S. Stanley Katz has an idea for recyling petrodollars. Let the international development banks -- such as the World Bank, the Asian Development Bank, the Inter-American Development Bank, and the African Development Bank -- do it, says the former high US Commerce Department official.
Since he is now an executive vice-president of the Asian Development Bank, Mr. Katz's proposal may have a touch of self- interest in it. But, as he out it here in an interview, "These institutions already know how to borrow and how to lend."
The petrodollar recycling problem first cropped up after the members of the Oganization of Petroleum Exporting Countries quadrupled the price of oil in 1973 -74. The OPEC nations tended to invest their surplus money in such solid-currency nations as the United States, West Germany, and Switzerland. Relatively few petrodollars flowed directly to such deficit-ridden but fast-growing developing countries as Mexico, Brazil, and South Korea. Nor were they invested in other oil-importing poor countries; nor, for that matter, in such industrial nations as Italy with severe international payments deficits.
It was widely feared that these nations, unable to finance their balance-of-payments deficits, would have to cut back sharply on imports. This might have thrown the world into an even worse recession than did occur in 1974- 75.
Well, like knights on white horses, the commercial banks came to the rescue. They accepted massive deposits of petrodollars and relent the money to the defiti nations. They, in effect, took the loan risks that the OPEC nations were reluctant to take. And the banks made handsome profits doing so.
But that rescue, says Mr. Katz, was "more a matter of good luck than of good planning."
He warns, "Our luck is about to run out: The commercial banks will not be able to undertake a similar recycling role in the 1980s.
Mr. Katz's fears are shared by other financial experts. The OPEC nations, by raising prices again, this time by more than 200 percent, have once more increased their surpluses. Estimates of the overall OPEC surplus for this year run around $100 billion.
Meanwhile, the current-account deficits of the non-OPEC developing countries -- their international income minus their expenditures -- have increased from some $29 billion in 1974 to $45 billion last year. They could be more this year , mostly because of the rise in the price of imported oil.
The commercial banks stepped up their lending to the non-oil developing countries lending $13 billion per year to $25 billion during the last oil crisis. The loans covered some 60 percent of such countries' the deficits the last half of the 1970s.
Now, however, the commercial banks are more concerned about the risks of some nations defaulting on their loans. The amount of loans of some banks has reached a point where such defaults could overburden their ownership capital. Thus, many banks do not want to stick their financial necks out much further.
Warned Mr. Katz: "Bank lending cannot be expected to grow at so rapid a rate -- 20-25 percent a year -- as the less-developed-country current-account deficits.
Nor does he expect the OPEC countries to materially step up their present modest long-term loans to the non-oil developing countries. And OPEC imports from these nations have been declining, not growing.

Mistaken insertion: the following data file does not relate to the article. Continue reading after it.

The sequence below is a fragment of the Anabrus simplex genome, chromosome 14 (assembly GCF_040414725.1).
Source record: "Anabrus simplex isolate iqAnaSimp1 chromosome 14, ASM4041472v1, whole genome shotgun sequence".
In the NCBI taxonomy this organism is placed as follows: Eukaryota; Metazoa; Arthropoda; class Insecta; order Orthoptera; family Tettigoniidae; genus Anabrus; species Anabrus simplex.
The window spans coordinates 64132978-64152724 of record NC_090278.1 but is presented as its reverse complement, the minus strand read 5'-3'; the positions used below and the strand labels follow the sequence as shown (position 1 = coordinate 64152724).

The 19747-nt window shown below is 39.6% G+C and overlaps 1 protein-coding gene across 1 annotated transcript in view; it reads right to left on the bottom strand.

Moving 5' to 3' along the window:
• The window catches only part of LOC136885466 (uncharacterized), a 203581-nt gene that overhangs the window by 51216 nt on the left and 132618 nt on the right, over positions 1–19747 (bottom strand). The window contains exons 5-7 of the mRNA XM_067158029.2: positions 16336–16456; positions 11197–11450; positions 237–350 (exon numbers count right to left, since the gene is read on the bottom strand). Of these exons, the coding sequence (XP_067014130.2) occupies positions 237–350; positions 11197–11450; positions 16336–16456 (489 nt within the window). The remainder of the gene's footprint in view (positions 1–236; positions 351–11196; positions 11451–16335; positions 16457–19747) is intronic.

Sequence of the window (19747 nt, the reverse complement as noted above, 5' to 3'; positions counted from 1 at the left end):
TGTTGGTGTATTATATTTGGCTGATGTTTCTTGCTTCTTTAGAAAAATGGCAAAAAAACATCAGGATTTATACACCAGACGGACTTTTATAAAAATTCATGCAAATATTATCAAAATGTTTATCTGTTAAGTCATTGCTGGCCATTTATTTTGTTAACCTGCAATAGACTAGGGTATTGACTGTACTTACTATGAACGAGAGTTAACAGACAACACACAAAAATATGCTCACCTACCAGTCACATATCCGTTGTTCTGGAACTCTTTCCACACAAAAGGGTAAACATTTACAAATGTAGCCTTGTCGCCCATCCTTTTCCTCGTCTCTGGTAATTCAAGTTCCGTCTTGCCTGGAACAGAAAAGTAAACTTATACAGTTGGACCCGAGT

Mr. Katz figures that the international development institutions can step up their regular lending in the future. But he doubts that these institutions, as now contituted, can recycle enough petrodollars to satisfy the need.
These intitutions get their money from member-government appropriations and from loans floated in the capital markets of the industrial nations.
Mr. Katz suggests supplementing these funds by allowing the international development institutions to borrow money directly from the OPEC countries or from commercial banks receiving OPEC deposits.
This would involve the creation by each of these institutions of a separate "Intermediate Financing Fund" to handle the new recycling function. it should be separate from the capital structure and traditional lending approach of the institution.
This new fund would not need any paid- in "capital" as these institutions require for their normal operations.But hard-currency nations, or a pool of such countries and developing countries (including OPEC members), would have to guarantee repayment of fund borrowings, Mr. Katz proposeS.
The new fund's issues of bonds or notes for sale to the OPEC countries would need to bear an acceptable interest rate. That might be 8.5 percent today, Mr. Katz thought. The money would have to be borrowed for 10 to 20 years.
Then it would be relent to the develping countries at market-related rates for the more advanced nations and for concessional rates for a longer maturity to the poorer countries.
Any loss on such low-interest loans could be covered by an annual transfer of funds from the surplus earnings of the institutions, or from national rich-country and OPEC member contributions. If the interest difference between borrowing and lending was a negative 3 percent on a $10 billion recycling volume , the loss would be $300 million a year.
The money would be lent to cover broad development programs, and to cover international payments deficits.
Possibly some other device can be found to recycle petrodollars in the 1980s. Whatever, Mr. Katz says: "Somebody has to fill that recycling breach. Otherwise , the downward spiral of the world economy could accelarate."